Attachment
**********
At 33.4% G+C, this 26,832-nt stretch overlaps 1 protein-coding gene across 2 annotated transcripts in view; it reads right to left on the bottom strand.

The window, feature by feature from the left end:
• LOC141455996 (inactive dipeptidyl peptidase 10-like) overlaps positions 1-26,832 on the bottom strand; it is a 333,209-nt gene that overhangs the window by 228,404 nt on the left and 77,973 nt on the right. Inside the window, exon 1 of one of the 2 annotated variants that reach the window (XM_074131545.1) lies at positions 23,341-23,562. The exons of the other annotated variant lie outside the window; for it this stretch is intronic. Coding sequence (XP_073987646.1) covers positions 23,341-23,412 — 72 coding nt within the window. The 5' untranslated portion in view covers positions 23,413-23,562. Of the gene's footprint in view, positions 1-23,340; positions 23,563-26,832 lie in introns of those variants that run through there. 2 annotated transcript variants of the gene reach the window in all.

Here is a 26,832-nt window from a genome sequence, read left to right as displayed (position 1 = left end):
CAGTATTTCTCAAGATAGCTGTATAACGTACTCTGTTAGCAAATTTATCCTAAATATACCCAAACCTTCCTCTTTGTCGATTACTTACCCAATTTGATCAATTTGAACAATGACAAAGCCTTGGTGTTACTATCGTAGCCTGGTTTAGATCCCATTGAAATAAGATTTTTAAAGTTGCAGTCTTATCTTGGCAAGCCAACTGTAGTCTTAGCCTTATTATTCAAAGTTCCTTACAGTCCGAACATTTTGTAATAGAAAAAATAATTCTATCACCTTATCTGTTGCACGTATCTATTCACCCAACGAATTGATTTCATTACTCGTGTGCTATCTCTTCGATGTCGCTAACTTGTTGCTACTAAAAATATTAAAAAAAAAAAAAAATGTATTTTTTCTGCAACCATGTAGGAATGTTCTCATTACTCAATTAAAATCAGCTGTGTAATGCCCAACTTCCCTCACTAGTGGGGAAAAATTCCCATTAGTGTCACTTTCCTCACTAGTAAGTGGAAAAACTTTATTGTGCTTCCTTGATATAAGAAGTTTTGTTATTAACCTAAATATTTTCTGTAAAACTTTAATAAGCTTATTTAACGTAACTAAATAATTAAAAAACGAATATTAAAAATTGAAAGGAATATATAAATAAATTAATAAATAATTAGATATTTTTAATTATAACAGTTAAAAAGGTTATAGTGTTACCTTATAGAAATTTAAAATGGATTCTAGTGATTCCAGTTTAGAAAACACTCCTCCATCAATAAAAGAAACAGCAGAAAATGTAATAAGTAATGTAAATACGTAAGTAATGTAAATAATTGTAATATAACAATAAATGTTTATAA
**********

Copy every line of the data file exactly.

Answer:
At 33.4% G+C, this 26,832-nt stretch overlaps 1 protein-coding gene across 2 annotated transcripts in view; it reads right to left on the bottom strand.

The window, feature by feature from the left end:
• LOC141455996 (inactive dipeptidyl peptidase 10-like) overlaps positions 1-26,832 on the bottom strand; it is a 333,209-nt gene that overhangs the window by 228,404 nt on the left and 77,973 nt on the right. Inside the window, exon 1 of one of the 2 annotated variants that reach the window (XM_074131545.1) lies at positions 23,341-23,562. The exons of the other annotated variant lie outside the window; for it this stretch is intronic. Coding sequence (XP_073987646.1) covers positions 23,341-23,412 — 72 coding nt within the window. The 5' untranslated portion in view covers positions 23,413-23,562. Of the gene's footprint in view, positions 1-23,340; positions 23,563-26,832 lie in introns of those variants that run through there. 2 annotated transcript variants of the gene reach the window in all.

Here is a 26,832-nt window from a genome sequence, read left to right as displayed (position 1 = left end):
CAGTATTTCTCAAGATAGCTGTATAACGTACTCTGTTAGCAAATTTATCCTAAATATACCCAAACCTTCCTCTTTGTCGATTACTTACCCAATTTGATCAATTTGAACAATGACAAAGCCTTGGTGTTACTATCGTAGCCTGGTTTAGATCCCATTGAAATAAGATTTTTAAAGTTGCAGTCTTATCTTGGCAAGCCAACTGTAGTCTTAGCCTTATTATTCAAAGTTCCTTACAGTCCGAACATTTTGTAATAGAAAAAATAATTCTATCACCTTATCTGTTGCACGTATCTATTCACCCAACGAATTGATTTCATTACTCGTGTGCTATCTCTTCGATGTCGCTAACTTGTTGCTACTAAAAATATTAAAAAAAAAAAAAAATGTATTTTTTCTGCAACCATGTAGGAATGTTCTCATTACTCAATTAAAATCAGCTGTGTAATGCCCAACTTCCCTCACTAGTGGGGAAAAATTCCCATTAGTGTCACTTTCCTCACTAGTAAGTGGAAAAACTTTATTGTGCTTCCTTGATATAAGAAGTTTTGTTATTAACCTAAATATTTTCTGTAAAACTTTAATAAGCTTATTTAACGTAACTAAATAATTAAAAAACGAATATTAAAAATTGAAAGGAATATATAAATAAATTAATAAATAATTAGATATTTTTAATTATAACAGTTAAAAAGGTTATAGTGTTACCTTATAGAAATTTAAAATGGATTCTAGTGATTCCAGTTTAGAAAACACTCCTCCATCAATAAAAGAAACAGCAGAAAATGTAATAAGTAATGTAAATACGTAAGTAATGTAAATAATTGTAATATAACAATAAATGTTTATAA